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This report helped to identify Scotland's strengths in areas of growth, both domestically and overseas. As the market opportunities relating to low carbon continue to grow, this will provide a platform for innovation for Scottish companies in renewables, transport and energy and resource efficiency. Scotland is well placed to take advantage of opportunities in emerging industries including marine energy, offshore wind and carbon capture, utilisation and storage, and indeed, benefits are already being realised from some of these areas.
Along with the physical impacts arising from our changing climate, industry faces commercial challenges where the investment required to update existing assets, build new infrastructure, and develop and purchase new technologies, will be significant. Dealing with increasing amounts of intermittent generation could pose challenges to manufacturers, as power system operators develop smart grids where demand is altered to match generation, not the reverse as is the case today.
Scotland's energy intensive industries may face particular challenges in adapting to a low carbon economy, as the cost of energy continues to rise in response to worldwide market signals. We recognise the importance of investment in driving down energy costs and therefore emissions in these industries. Cost and availability of energy is a key factor in the competiveness of these businesses.
We also recognise the importance of encouraging energy efficiency measures and working collaboratively on decarbonisation opportunities. To reduce the risk of carbon leakage, we will work with industry to ensure our approach enhances Scotland's industrial and manufacturing sectors, improves competitiveness, and fosters sustainable economic growth in Scotland. The Scottish Government will continue to support Scotland's energy intensive industries. This Climate Change Plan is based on a clear and transparent long term decarbonisation pathway that has been developed in conjunction with stakeholders and puts economic growth at the centre of our long-term strategy.
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We want to deliver a stable, long-term investment environment that allows industry to maximise the opportunities arising from the low carbon transition. While supporting our established industries, we will nurture our growing ones. There is still potential for further growth in offshore wind, marine, and hydro, and onshore wind opportunities remain. From the work that has been done by industry — supported by the Scottish Government and our agencies — on skills and employment, we have developed deep reserves of skills among the Scottish people; in , 49, jobs were supported by the low carbon and renewable energy industry.
We expect growth in other aspects of the low carbon economy over the lifetime of this Plan, including Carbon Capture and Storage — which offers huge possibilities for Scottish industry, with the potential of North Sea networks to store CO 2 in the future — and in renewable heat, which we expect to create economic and social benefit as surplus industrial heat is redirected to communities to heat homes, healthcare facilities and schools. The Scottish Government is supporting these opportunities through funding to develop Carbon Capture and Storage facilities at the existing gas processing plant at St.
Fergus and connect them to existing North Sea infrastructure and by working with the UK Government to deliver off-gas grid renewable heating through the Renewable Heating Incentive. Scotland's Energy Efficiency Programme will help to create a substantial Scottish market and supply chain for energy efficiency services and technologies. With SEEP , we will help to realise economies of scale, thereby helping to drive down the cost of energy efficiency measures.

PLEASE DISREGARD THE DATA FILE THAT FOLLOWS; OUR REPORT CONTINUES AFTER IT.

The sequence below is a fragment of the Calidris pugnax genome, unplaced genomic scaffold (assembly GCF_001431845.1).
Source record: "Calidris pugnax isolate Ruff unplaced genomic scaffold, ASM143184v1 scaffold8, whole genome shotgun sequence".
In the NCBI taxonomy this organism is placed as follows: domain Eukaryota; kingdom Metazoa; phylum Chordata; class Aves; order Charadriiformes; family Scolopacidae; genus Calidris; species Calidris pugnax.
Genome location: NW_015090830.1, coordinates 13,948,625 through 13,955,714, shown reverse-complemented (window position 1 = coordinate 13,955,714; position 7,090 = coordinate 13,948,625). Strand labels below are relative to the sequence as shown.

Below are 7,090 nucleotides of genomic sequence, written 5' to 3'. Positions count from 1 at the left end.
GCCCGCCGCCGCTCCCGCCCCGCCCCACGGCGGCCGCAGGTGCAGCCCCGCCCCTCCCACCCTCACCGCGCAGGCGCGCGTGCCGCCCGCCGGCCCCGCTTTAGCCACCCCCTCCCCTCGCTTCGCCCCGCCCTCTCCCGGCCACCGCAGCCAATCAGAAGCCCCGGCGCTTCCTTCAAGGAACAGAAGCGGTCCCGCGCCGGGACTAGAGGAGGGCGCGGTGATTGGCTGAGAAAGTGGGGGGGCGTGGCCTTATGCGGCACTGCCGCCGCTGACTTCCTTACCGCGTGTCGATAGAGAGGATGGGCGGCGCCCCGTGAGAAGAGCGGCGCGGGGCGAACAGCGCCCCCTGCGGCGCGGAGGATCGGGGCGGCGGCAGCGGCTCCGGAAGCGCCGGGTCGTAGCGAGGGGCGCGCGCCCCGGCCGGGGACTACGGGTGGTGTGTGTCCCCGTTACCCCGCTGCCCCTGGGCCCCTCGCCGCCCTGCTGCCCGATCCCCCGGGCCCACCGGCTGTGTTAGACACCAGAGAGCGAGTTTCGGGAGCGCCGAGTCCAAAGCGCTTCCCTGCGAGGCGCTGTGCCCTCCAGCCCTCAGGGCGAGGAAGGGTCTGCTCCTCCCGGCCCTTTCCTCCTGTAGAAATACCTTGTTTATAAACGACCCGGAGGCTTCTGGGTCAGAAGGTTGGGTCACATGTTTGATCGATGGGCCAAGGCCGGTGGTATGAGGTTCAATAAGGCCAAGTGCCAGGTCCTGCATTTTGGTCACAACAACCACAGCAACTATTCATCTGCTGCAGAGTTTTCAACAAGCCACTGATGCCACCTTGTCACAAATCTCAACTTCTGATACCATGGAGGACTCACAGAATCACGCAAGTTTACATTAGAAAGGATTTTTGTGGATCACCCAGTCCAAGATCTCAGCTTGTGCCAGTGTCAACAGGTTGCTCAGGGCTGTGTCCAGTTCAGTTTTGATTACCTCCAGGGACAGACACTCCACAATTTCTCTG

There will be opportunities for SME s and third sector organisations to deliver, and support the delivery, of energy efficiency measures. We will continue the work that we have been doing with businesses in Scotland to support the low carbon economy — helping businesses use their experience, adaptability and willingness to diversify in order to become more competitive. The First Minister appointed an industry expert to lead work to develop an Implementation Plan who has convened a small advisory group to support him in the development of this plan.
This work will define the bank's purpose and role and the Implementation Plan will be published in early This commitment will ensure the bank can make an immediate impact once operational. The Bank will be a key partner for government and business, supporting our economic ambitions including transformational investment to address climate change. The Bank will provide and catalyse investment — creating opportunities for Scotland, increasing innovation and accelerating the transformation to a low carbon, high-tech, connected, globally competitive and inclusive economy.
The Scottish Government, and its enterprise agencies, will continue to deepen engagement with Scotland's business community to better understand the opportunities and to build a supportive regulatory and business development environment within which Scottish businesses can thrive. With the publication of this Climate Change Plan and the Energy Strategy — alongside our commitment to establish a Just Transition Commission — now is the right time to review how we engage with all sectors on this issue. Over the timescale covered by this Plan, Scotland will continue to be a vibrant, diverse country that faces outwards and is a confident and responsible global citizen.
Consistent with our internationalisation agenda as set out in 'Scotland's International Framework'  we will continue to implement progressive social policies and environmental measures, playing our part in making the world a safer, fairer and more sustainable place.
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By adopting an outward-looking and participative approach to engaging with our global partners, we will expand our diplomatic reach and strengthen our global ties.